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Some wounds of war are all too visible — a missing leg, a shattered arm. The invisible wounds of mind and soul are often more difficult to spot, and equally hard to treat.

But those who know where to look can help them heal, and it’s a message that is hitting home for U.S. congregations as more than 1.35 million veterans adjust to civilian life after deployments in Iraq and Afghanistan.

With symptoms of post-traumatic stress disorder (PTSD) affecting an estimated one-in-six returning service members, congregations are coming face-to-face with the tolls of war. Experts say faith groups have much to offer, even when the wounds include PTSD and traumatic brain injury.

“Churches are kind of in the dark about how to help, unfortunately,” said Peter Bauer, an ordained minister and clinical social worker with the Veterans Administration in San Antonio. “But they don’t have to stay there. There are some very easy things that churches can do to be proactive and help with this population.”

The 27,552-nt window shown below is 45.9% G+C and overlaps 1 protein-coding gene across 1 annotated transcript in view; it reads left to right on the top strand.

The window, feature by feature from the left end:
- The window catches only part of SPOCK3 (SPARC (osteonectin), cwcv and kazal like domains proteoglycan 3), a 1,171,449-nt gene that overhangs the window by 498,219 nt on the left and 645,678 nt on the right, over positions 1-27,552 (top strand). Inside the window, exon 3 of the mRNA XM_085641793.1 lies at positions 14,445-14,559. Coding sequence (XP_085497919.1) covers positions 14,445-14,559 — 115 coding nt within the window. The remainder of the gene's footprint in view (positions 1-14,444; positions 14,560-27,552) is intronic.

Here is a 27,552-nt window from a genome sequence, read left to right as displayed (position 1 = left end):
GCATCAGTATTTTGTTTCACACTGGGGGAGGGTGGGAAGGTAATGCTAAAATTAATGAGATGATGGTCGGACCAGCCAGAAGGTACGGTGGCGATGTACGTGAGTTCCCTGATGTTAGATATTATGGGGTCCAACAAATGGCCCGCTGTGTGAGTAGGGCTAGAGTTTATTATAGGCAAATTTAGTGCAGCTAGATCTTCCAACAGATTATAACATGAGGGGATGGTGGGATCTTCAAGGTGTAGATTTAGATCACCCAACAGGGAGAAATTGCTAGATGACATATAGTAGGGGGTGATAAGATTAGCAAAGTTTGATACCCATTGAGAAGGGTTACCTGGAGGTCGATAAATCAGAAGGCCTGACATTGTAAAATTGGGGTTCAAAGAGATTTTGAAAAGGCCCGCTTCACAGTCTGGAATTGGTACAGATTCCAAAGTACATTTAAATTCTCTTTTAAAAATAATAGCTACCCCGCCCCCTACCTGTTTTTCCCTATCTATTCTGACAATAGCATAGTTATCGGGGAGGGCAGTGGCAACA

Bauer, a former Navy chaplain, recently convened workshops on PTSD and traumatic brain injury for pastors and seminarians at Andover Newton Theological School in Newton, Mass. His educational outreach builds on other small-scale initiatives that have gained momentum in recent years.

Since forming in 2009, the non-profit group Care for the Troops has equipped 37 Georgia congregations to convene peer groups, identify local clinicians with military experience and otherwise support soldiers’ families. The project is now adding congregations in Tennessee, California and other states.

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